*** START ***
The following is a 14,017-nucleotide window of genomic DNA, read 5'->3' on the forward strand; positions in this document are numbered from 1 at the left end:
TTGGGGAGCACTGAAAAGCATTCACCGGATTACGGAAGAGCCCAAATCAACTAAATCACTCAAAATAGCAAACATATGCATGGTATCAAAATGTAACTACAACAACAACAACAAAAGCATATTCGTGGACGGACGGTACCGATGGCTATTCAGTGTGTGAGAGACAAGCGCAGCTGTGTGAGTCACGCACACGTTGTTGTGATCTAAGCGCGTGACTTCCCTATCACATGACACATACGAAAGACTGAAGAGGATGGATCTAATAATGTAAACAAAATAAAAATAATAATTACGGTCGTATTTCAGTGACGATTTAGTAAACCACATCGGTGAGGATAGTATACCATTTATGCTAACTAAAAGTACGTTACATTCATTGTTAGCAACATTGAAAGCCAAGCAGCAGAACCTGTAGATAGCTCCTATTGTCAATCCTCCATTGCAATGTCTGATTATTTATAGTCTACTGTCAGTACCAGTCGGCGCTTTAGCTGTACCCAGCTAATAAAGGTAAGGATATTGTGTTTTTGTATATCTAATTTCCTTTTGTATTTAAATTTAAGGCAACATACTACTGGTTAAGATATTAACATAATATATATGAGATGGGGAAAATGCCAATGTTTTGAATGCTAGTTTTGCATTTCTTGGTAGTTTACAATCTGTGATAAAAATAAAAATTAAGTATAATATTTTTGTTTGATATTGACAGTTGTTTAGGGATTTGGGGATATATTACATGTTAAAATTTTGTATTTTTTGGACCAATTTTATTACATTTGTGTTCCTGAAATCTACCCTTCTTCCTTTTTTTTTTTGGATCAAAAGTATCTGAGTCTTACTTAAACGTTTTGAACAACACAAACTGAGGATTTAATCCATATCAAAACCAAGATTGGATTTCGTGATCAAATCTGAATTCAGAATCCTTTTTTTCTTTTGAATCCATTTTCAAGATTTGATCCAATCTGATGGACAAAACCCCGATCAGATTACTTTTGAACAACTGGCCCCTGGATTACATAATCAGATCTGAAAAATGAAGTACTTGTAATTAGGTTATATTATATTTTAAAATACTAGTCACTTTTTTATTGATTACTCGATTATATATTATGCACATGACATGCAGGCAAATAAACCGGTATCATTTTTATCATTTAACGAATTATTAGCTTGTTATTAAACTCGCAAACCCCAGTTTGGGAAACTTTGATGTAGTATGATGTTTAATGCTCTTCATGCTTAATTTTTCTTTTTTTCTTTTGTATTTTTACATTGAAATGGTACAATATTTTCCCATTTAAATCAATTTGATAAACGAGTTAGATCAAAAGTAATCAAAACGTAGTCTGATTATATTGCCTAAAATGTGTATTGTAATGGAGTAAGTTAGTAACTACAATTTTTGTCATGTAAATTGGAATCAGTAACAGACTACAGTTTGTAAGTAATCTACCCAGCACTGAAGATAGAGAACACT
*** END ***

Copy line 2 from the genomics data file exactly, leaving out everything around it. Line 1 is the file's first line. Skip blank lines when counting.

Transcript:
TTGGGGAGCACTGAAAAGCATTCACCGGATTACGGAAGAGCCCAAATCAACTAAATCACTCAAAATAGCAAACATATGCATGGTATCAAAATGTAACTACAACAACAACAACAAAAGCATATTCGTGGACGGACGGTACCGATGGCTATTCAGTGTGTGAGAGACAAGCGCAGCTGTGTGAGTCACGCACACGTTGTTGTGATCTAAGCGCGTGACTTCCCTATCACATGACACATACGAAAGACTGAAGAGGATGGATCTAATAATGTAAACAAAATAAAAATAATAATTACGGTCGTATTTCAGTGACGATTTAGTAAACCACATCGGTGAGGATAGTATACCATTTATGCTAACTAAAAGTACGTTACATTCATTGTTAGCAACATTGAAAGCCAAGCAGCAGAACCTGTAGATAGCTCCTATTGTCAATCCTCCATTGCAATGTCTGATTATTTATAGTCTACTGTCAGTACCAGTCGGCGCTTTAGCTGTACCCAGCTAATAAAGGTAAGGATATTGTGTTTTTGTATATCTAATTTCCTTTTGTATTTAAATTTAAGGCAACATACTACTGGTTAAGATATTAACATAATATATATGAGATGGGGAAAATGCCAATGTTTTGAATGCTAGTTTTGCATTTCTTGGTAGTTTACAATCTGTGATAAAAATAAAAATTAAGTATAATATTTTTGTTTGATATTGACAGTTGTTTAGGGATTTGGGGATATATTACATGTTAAAATTTTGTATTTTTTGGACCAATTTTATTACATTTGTGTTCCTGAAATCTACCCTTCTTCCTTTTTTTTTTTGGATCAAAAGTATCTGAGTCTTACTTAAACGTTTTGAACAACACAAACTGAGGATTTAATCCATATCAAAACCAAGATTGGATTTCGTGATCAAATCTGAATTCAGAATCCTTTTTTTCTTTTGAATCCATTTTCAAGATTTGATCCAATCTGATGGACAAAACCCCGATCAGATTACTTTTGAACAACTGGCCCCTGGATTACATAATCAGATCTGAAAAATGAAGTACTTGTAATTAGGTTATATTATATTTTAAAATACTAGTCACTTTTTTATTGATTACTCGATTATATATTATGCACATGACATGCAGGCAAATAAACCGGTATCATTTTTATCATTTAACGAATTATTAGCTTGTTATTAAACTCGCAAACCCCAGTTTGGGAAACTTTGATGTAGTATGATGTTTAATGCTCTTCATGCTTAATTTTTCTTTTTTTCTTTTGTATTTTTACATTGAAATGGTACAATATTTTCCCATTTAAATCAATTTGATAAACGAGTTAGATCAAAAGTAATCAAAACGTAGTCTGATTATATTGCCTAAAATGTGTATTGTAATGGAGTAAGTTAGTAACTACAATTTTTGTCATGTAAATTGGAATCAGTAACAGACTACAGTTTGTAAGTAATCTACCCAGCACTGAAGATAGAGAACACT